15. The Petitioner has also submitted that there are significant market distortions prevailing in the steel industry in China PR due to significant state influence, etc. The petitioner has requested the Authority not to accept the costs and prices prevailing in China PR for determining the normal value unless producers/ exporters in China PR are able to demonstrate that their costs and prices are not distorted. The Petitioner has also submitted that European Commission in its recently published report has examined the market distortions that exist in specific sectors in China PR and has found that there exists countrywide market distortions related to land, energy, capital, raw materials and labour in China PR.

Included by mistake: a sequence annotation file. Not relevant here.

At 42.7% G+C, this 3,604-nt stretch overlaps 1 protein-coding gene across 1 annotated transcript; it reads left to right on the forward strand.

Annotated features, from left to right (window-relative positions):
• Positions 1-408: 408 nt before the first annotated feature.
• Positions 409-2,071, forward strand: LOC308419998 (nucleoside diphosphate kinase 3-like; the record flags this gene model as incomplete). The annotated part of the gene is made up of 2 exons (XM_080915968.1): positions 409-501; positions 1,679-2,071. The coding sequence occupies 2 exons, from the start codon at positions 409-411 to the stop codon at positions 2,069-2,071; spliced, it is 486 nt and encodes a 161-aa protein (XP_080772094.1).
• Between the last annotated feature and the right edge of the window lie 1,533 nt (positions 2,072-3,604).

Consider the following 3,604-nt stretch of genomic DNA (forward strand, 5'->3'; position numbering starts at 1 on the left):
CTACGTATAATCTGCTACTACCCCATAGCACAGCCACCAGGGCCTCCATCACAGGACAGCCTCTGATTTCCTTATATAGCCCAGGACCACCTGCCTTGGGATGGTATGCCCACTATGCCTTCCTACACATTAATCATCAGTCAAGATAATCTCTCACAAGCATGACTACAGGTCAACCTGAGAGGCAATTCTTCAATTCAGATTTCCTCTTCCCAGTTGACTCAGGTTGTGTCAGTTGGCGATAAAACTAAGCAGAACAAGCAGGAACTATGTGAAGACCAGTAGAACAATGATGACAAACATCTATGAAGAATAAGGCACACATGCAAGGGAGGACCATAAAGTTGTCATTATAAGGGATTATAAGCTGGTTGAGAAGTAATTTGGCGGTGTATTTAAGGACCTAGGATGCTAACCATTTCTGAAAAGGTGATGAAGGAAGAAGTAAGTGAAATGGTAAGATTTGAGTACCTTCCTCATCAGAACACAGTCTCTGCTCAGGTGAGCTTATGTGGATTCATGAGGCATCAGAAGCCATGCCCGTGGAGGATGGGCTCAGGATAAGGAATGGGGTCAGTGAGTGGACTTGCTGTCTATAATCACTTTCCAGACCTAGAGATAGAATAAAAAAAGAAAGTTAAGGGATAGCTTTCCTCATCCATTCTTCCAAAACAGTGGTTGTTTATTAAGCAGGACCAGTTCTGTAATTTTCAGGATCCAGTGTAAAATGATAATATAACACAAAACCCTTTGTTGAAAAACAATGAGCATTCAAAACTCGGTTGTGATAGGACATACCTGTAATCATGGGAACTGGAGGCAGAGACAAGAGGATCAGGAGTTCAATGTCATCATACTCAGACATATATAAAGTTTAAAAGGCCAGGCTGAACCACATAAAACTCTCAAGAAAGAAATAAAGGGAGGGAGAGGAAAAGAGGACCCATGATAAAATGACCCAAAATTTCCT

16. Accordingly, while submitting the questionnaire response producers/exporters from China PR and Vietnam have to demonstrate prevalence of market condition related to manufacturing, production, and sales of subject good in the domestic market and in export to India and other countries. For this purpose, the producer/exporter from China PR and Vietnam, may clarify and provide sufficient information on the following:
a) Decision in regard to price, cost, input including raw material, cost of technology and labour, output, sales and investment, are without significant state interference and whether cost of major inputs substantially reflect market value.
b) Production costs and financial situation does not suffer from any distortion.
c) The producer/exporter are subject to bankruptcy and property law which guarantees legal certainty and stability for the operation of the firms.
d) Exchange rate conversions are carried out at the market rate.